In the High and Far-off Times there were the …
Just So Stories
How many stories are we talking about?
Twelve plus two.
Why ‘Just So’?
Because they started off as bed-time stories for Kipling’s daughter, Josephine (Effie), and ‘they had to be told just so; or Effie would wake up and put back the missing sentence…’
What are they about?
Most of them could fit under the title that Ted Hughes chose for a slightly similar collection: ‘tales of the early world’. They are home-made fables about how things come to be the way they are: elephants with long trunks, rhinoceroses with wrinkly skins, absolutely supercilious cats… Only one, ‘The Crab that Played with the Sea’ is loosely based on a popular myth – a Malaysian one about why the sea has tides.
When were they first published?
All but one – ‘How the Alphabet was Made’ – appeared originally in periodicals; the first, ‘How the Whale Got his Throat’, came out in 1897 in St. Nicholas , the American monthly that is arguably the greatest magazine ever published for children. The stories were patchily illustrated by artists well-enough known at the time: Oliver Herford, Frank Verbeck, Cecil Aldin etc.
And the book?
Round about 1901 Kipling decided that he would collect the stories in a single volume. Twelve of them were organised into a coherent sequence, roughly from short and playful to longer and more complex. Verses were written to round off each episode (a favourite, and very attractive, dodge which Kipling employed in much of his children’s fiction), and the resultant array was furnished with decorations and full-page pen-and-ink drawings by the author. The book was published as a small quarto by Macmillan in 1902 and has never been out of print, in one form or another, since.
What’s ‘classic’ about all that?
Almost everything – and in a peculiarly indissoluble way. There may not be much unity in the kinds of story that are told – what common ground is there between the mad fancies of the rhinoceros tale and the semi-didacticism of the alphabet one? The dramatic thrust may be uneven: ‘Old Man Kangaroo’ seems a mite laboured alongside ‘The Elephant’s Child’. Words, phrases, authorial comments, and even the talk of mummies and daddies, can give offence to people who are on the look-out to be offended. But the collection as a whole takes on the character of a virtuoso vaudeville performance through the storyteller’s revelling in the mastery of his craft. Some phrases are recognised almost universally: the address to the listener, ‘Oh my Best Beloved’, or the elephant child’s misfortune on the banks of ‘the great, grey-green, greasy Limpopo River’, or the matriarchal jaguar ‘graciously waving her tail’; but every page of the book echoes with jokes and elaborate phrases and school-child colloquialisms that are the gift of a consummate storyteller. ‘How the First Letter was Written’ is not one of the foremost tales in the set, but look at that unreeling of the members of the Tribe of Tegumai with all their accoutrements (p.141 of the standard edition) and relish the author’s amazed judgement of what he has found himself saying: ‘Aren’t those beautiful words, Best Beloved?’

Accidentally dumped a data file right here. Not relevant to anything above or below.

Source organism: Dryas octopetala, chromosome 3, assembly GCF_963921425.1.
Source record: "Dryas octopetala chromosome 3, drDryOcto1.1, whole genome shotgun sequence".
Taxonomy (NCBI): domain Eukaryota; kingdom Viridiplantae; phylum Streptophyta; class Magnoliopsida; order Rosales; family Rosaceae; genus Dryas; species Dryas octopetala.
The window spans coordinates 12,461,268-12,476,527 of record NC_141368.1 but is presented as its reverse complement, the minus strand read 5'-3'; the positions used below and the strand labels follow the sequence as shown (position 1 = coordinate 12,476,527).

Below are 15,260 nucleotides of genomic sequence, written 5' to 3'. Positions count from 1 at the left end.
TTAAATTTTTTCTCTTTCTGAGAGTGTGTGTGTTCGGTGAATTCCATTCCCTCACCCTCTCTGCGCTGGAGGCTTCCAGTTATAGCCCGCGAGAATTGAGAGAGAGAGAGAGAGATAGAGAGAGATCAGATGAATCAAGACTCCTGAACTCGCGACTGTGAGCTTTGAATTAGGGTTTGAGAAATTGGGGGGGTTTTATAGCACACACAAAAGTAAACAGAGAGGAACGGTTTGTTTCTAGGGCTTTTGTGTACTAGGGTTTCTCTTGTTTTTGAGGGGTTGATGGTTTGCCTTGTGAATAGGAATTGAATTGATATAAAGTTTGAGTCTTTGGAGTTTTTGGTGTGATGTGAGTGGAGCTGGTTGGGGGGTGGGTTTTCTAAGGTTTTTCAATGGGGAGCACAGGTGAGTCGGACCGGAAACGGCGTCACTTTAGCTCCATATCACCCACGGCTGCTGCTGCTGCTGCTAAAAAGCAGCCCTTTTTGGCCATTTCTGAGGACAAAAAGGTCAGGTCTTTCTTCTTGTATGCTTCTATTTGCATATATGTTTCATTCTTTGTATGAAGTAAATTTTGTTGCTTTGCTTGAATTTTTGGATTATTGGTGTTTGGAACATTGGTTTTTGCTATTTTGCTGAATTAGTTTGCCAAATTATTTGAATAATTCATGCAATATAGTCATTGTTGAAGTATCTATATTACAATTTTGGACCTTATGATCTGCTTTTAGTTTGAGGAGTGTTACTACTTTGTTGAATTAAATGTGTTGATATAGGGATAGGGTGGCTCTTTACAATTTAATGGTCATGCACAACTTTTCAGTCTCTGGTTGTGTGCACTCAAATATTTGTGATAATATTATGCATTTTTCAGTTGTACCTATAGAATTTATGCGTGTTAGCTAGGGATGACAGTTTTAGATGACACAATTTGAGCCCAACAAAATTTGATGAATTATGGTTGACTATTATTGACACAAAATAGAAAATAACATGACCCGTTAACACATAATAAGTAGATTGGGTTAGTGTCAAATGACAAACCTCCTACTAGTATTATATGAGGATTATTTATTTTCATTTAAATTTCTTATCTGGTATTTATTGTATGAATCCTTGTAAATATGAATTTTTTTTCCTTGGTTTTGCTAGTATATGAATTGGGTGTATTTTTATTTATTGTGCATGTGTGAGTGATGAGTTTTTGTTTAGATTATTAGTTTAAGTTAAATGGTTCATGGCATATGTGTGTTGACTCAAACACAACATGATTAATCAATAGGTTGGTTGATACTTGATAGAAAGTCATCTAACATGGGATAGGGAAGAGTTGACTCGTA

Effie was right enough to demand that the words should always be given ‘just so’, but – uniquely – this applies also to the illustrations. Kipling’s younger daughter, Elsie, remembered ‘the immense pleasure’ that he took in making his drawings for the book (Effie, woefully, had died of pneumonia in 1899 and is memorialized in the stanzas that follow the alphabet story). These drawings though are not mere representations of events but bring their own contribution of jokes and narrative extras, accompanied by long and often deliciously comic annotations. Thus they become integral parts of the storytelling process itself, without which an indispensable dimension to the performance is lost. There may be ‘nine-and-sixty ways of constructing tribal lays’, and every single one of them may be right, but where Just So Stories are concerned no alternative construction can be justified. Ever since the book came out of copyright in the United States and in Britain (where it has now gone back into copyright again) people have been trying to re-illustrate it, either in collected volumes or in picture-book interpretations of single stories. These attempts are hopelessly misconceived and, for the most part, have been incompetently done anyway. ‘Just So’ means ‘Just So’.
And what about the ‘Plus Two’?
Oh, yes – one of these latecomers to the canon was ‘The Tabu Tale’ of 1903 which can now be found in the complete (but shrunken-sized) edition of the stories published by the Folio Society and the British Library. The second one, ‘Ham and the Porcupine’ came out in The Princess Elizabeth Gift Book of 1935 and is too insignificant to bother about.
The illustrations and cover are taken from the edition published jointly in 1991 by The Folio Society and The British Library. Only available by mail order from The Folio Society (tel: 0171 400 4200), price £18.95 + £2.95 p&p
Brian Alderson is Chair of the Children’s Books History Society and the chief children’s book consultant for The Times .
An article by Brian Alderson, documenting and commenting on the illustrations, has been issued as a 28-page pamphlet, Just So Pictures . Copies may be had from Books for Keeps for £5, post free.